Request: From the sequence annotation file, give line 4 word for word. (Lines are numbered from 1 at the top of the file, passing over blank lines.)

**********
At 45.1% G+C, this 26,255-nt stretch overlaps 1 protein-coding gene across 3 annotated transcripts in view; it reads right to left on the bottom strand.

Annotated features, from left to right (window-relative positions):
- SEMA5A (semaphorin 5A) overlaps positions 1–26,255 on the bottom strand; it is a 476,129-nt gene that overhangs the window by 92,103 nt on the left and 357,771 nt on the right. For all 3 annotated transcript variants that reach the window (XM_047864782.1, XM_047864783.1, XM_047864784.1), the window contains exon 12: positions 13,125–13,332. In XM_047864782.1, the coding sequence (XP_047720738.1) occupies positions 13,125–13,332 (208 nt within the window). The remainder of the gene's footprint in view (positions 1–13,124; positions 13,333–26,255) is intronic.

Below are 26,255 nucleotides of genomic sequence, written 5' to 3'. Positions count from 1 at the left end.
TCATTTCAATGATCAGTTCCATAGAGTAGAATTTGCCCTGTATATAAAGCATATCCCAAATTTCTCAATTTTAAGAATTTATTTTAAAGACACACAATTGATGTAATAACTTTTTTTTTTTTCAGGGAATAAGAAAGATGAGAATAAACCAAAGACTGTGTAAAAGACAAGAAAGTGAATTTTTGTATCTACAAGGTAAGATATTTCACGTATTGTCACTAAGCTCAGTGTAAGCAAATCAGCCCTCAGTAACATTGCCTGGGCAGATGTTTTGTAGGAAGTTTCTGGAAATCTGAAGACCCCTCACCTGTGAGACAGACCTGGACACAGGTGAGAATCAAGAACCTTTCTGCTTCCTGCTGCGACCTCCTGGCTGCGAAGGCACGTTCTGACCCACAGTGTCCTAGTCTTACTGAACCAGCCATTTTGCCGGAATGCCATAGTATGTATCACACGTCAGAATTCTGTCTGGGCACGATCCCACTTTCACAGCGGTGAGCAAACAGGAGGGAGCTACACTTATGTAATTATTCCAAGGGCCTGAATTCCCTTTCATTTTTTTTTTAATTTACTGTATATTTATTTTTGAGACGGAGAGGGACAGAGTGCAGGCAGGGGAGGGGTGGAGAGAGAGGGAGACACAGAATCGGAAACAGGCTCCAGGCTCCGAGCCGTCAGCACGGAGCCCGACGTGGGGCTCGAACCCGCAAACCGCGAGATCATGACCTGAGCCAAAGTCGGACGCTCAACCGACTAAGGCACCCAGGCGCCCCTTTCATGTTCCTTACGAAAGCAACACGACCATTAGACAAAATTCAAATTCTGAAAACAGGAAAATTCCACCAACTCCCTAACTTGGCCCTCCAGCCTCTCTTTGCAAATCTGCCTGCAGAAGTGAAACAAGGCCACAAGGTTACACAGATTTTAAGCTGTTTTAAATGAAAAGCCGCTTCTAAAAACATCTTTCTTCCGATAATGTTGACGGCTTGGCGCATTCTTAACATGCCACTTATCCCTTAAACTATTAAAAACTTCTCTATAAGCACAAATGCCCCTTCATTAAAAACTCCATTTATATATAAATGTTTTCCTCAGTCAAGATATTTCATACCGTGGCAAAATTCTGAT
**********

Below are 26,255 nucleotides of genomic sequence, written 5' to 3'. Positions count from 1 at the left end.